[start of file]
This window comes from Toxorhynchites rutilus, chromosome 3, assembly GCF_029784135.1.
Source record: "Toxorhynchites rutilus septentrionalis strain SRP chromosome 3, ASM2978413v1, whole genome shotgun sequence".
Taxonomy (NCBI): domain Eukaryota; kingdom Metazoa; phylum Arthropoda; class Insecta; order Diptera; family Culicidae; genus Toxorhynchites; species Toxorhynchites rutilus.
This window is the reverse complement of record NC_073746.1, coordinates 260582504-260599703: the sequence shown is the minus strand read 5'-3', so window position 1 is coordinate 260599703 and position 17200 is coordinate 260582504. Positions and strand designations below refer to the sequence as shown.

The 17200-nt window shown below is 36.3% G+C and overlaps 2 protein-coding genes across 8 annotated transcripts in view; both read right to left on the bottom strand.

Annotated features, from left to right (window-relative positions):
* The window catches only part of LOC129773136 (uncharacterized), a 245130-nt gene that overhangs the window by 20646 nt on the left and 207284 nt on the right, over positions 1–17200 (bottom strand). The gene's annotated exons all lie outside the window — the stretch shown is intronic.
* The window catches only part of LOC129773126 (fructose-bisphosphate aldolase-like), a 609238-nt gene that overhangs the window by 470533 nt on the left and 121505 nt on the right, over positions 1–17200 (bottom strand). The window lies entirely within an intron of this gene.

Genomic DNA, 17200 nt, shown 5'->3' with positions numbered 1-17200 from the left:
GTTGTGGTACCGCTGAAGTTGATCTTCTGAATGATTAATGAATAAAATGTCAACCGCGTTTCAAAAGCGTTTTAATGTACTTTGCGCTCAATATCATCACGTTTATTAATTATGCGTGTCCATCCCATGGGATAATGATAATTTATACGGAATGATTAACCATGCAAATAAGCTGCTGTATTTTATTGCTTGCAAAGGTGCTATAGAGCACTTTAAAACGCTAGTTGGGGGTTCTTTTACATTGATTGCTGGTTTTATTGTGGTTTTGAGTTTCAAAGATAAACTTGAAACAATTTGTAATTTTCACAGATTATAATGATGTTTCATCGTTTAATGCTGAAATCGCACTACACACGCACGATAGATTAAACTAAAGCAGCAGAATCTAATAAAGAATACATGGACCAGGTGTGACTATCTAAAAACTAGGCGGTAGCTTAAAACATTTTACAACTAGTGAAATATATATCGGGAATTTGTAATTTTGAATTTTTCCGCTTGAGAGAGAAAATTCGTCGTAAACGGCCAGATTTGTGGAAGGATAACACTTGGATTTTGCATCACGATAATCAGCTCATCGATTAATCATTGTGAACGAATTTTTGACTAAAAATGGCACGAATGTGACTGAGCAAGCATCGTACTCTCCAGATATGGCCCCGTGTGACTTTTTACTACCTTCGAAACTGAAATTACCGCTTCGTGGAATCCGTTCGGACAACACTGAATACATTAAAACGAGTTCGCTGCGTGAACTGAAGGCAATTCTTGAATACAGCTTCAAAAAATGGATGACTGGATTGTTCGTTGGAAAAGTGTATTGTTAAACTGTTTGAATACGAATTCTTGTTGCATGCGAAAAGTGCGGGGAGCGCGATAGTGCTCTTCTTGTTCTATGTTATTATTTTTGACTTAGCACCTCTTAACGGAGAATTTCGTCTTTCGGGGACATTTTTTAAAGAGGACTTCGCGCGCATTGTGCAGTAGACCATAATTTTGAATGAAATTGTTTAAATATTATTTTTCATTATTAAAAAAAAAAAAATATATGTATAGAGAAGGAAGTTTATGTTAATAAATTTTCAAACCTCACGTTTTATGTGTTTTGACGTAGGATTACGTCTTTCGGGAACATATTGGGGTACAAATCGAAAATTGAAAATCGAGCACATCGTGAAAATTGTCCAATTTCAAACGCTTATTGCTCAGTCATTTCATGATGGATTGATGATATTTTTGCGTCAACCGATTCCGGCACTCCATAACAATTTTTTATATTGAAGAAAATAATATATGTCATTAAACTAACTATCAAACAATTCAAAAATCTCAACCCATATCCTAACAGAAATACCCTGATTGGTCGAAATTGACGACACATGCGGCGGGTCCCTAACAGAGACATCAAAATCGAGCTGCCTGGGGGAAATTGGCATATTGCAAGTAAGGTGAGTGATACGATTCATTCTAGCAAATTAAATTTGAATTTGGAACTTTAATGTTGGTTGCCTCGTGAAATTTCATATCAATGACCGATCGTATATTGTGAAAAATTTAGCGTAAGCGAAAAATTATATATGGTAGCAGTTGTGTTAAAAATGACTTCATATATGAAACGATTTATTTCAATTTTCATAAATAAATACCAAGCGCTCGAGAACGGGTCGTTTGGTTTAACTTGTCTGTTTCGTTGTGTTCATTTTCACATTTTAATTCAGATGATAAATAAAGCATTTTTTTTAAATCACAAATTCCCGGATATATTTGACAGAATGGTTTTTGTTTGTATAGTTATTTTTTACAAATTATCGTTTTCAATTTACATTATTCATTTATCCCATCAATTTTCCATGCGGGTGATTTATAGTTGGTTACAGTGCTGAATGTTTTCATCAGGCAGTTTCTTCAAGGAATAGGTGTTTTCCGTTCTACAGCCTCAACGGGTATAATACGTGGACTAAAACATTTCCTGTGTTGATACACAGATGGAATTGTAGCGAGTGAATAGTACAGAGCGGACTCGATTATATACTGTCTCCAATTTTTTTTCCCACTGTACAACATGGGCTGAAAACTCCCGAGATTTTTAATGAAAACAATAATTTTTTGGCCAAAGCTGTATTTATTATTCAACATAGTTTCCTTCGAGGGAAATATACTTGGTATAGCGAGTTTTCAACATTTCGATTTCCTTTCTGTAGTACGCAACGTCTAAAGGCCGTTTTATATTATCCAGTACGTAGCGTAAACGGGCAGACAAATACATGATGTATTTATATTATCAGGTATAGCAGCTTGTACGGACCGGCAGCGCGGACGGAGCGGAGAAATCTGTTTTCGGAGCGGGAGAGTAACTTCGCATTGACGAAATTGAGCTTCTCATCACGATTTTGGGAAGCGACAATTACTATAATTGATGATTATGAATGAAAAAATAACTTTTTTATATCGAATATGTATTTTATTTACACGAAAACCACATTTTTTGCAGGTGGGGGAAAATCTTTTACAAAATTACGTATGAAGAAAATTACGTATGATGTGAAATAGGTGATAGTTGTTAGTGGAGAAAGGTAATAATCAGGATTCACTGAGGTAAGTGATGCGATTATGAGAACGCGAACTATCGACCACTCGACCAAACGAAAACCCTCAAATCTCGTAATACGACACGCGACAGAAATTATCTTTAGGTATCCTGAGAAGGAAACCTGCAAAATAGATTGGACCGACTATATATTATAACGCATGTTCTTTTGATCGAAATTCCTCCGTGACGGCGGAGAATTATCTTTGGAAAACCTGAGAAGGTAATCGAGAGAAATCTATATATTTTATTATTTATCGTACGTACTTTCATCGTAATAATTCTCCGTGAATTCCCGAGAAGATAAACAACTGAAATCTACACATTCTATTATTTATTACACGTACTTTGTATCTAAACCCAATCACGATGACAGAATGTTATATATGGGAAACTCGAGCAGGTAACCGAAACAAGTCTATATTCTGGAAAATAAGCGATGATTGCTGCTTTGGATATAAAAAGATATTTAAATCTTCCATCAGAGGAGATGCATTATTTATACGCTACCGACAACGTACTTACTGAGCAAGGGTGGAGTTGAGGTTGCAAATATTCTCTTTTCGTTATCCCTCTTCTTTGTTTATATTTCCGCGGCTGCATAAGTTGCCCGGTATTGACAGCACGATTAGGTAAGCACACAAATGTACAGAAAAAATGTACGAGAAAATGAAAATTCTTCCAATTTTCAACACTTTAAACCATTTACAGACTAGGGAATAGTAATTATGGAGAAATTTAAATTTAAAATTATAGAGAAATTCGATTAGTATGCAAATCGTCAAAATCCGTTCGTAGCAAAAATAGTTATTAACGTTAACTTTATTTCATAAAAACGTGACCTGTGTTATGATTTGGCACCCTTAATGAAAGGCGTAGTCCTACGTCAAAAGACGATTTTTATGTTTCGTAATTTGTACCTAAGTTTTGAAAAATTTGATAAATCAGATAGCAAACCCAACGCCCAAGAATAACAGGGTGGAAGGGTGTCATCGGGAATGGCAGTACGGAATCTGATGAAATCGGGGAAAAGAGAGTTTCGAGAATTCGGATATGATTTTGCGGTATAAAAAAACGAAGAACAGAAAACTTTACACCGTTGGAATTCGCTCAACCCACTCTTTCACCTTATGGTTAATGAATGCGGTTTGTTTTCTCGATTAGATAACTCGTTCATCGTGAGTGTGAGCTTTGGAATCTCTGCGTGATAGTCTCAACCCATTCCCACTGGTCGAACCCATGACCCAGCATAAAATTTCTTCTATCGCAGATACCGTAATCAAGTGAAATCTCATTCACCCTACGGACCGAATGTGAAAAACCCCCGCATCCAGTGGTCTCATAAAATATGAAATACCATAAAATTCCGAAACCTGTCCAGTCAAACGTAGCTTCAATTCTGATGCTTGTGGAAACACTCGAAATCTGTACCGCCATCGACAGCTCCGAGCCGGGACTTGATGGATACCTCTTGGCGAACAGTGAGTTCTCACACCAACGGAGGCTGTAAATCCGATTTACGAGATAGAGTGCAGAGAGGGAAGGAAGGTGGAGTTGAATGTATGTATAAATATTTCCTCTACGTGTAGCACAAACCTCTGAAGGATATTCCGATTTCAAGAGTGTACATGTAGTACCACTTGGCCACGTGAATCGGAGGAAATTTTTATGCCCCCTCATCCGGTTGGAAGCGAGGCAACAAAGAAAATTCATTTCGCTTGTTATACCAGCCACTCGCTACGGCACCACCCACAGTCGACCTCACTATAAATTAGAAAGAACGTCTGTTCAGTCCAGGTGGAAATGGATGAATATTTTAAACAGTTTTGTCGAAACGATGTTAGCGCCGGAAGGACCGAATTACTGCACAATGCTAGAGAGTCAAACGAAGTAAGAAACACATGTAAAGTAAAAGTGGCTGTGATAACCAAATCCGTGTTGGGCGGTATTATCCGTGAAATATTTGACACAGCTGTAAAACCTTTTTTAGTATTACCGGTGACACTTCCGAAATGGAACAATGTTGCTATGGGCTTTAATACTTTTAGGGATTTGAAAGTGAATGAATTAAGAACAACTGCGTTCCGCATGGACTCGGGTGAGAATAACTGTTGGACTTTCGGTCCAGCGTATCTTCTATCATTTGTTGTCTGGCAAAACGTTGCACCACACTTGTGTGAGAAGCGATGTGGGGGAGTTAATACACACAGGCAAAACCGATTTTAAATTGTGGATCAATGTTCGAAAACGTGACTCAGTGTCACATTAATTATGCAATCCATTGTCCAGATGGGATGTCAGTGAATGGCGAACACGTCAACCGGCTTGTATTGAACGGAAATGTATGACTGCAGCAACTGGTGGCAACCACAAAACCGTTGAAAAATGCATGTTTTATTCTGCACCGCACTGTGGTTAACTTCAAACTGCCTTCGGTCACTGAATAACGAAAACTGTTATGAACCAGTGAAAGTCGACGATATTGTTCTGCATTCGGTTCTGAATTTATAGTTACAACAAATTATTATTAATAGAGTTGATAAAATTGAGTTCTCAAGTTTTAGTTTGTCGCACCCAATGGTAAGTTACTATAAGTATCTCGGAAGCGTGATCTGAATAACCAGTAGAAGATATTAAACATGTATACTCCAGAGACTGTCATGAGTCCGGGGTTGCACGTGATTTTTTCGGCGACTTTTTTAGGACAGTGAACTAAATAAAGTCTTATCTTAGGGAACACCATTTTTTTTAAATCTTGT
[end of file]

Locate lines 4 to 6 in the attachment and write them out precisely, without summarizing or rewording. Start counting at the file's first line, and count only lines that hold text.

This window is the reverse complement of record NC_073746.1, coordinates 260582504-260599703: the sequence shown is the minus strand read 5'-3', so window position 1 is coordinate 260599703 and position 17200 is coordinate 260582504. Positions and strand designations below refer to the sequence as shown.

The 17200-nt window shown below is 36.3% G+C and overlaps 2 protein-coding genes across 8 annotated transcripts in view; both read right to left on the bottom strand.

Annotated features, from left to right (window-relative positions):